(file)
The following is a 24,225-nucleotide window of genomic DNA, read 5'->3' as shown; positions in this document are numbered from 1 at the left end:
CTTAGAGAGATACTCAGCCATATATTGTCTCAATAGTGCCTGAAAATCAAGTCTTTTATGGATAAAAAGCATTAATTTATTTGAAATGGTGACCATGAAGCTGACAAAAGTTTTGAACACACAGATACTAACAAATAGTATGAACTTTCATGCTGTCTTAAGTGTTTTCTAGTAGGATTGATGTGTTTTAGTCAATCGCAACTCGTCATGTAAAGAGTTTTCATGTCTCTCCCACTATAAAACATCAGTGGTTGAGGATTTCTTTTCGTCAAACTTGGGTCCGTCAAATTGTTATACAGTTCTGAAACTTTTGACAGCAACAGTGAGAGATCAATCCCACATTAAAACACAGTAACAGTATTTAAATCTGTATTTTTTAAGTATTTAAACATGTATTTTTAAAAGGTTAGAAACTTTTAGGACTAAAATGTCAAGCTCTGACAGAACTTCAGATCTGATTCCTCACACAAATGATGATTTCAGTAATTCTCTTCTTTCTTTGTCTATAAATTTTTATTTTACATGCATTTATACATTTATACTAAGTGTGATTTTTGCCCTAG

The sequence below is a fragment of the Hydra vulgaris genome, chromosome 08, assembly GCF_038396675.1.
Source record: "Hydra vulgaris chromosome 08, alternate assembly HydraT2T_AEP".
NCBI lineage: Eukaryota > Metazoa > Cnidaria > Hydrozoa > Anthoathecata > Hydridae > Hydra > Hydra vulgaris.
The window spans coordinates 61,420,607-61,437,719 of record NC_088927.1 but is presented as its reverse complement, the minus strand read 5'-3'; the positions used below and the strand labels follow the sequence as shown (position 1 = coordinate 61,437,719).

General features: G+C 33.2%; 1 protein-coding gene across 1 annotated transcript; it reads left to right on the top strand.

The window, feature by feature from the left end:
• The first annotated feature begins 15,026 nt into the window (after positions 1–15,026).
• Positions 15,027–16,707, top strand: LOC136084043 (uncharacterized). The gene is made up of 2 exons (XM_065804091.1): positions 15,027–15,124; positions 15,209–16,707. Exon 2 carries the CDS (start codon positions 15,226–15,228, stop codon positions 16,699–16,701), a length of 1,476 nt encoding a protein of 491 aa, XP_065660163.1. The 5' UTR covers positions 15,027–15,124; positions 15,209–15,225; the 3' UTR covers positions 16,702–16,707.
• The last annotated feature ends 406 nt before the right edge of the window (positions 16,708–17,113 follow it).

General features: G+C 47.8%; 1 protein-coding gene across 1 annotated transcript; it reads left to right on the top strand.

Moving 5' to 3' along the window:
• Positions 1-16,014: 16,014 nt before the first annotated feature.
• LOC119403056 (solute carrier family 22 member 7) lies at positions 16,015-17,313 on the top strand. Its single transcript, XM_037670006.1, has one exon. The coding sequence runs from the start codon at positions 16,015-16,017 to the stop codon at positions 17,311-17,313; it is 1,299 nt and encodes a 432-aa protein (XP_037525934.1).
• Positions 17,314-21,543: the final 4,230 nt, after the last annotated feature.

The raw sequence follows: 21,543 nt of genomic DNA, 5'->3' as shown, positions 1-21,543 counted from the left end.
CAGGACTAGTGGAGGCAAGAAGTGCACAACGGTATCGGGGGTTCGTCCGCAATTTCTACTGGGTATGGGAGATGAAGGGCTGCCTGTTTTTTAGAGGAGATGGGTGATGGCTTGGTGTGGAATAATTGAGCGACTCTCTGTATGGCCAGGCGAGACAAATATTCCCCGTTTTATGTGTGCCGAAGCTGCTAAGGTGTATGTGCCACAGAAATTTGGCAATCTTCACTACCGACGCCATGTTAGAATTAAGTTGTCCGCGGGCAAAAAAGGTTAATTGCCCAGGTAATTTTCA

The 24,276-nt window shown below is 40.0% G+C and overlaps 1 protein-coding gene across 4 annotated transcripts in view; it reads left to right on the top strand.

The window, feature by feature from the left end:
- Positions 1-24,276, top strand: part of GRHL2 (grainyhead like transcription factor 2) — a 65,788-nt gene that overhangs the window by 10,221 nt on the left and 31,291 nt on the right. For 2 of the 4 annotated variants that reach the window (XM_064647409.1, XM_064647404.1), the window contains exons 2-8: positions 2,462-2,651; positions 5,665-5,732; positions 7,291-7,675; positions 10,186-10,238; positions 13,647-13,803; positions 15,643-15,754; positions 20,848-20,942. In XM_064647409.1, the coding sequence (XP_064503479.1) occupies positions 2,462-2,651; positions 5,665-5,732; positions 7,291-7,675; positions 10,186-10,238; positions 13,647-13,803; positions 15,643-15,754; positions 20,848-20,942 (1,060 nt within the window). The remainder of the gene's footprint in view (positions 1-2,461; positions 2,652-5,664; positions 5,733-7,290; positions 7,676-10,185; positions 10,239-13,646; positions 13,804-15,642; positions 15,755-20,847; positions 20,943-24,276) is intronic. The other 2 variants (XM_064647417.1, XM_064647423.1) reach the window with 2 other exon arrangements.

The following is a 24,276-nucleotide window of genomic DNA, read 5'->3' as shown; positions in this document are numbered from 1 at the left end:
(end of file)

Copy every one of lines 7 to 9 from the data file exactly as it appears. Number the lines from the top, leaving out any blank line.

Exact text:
General features: G+C 33.2%; 1 protein-coding gene across 1 annotated transcript; it reads left to right on the top strand.

The window, feature by feature from the left end:
• The first annotated feature begins 15,026 nt into the window (after positions 1–15,026).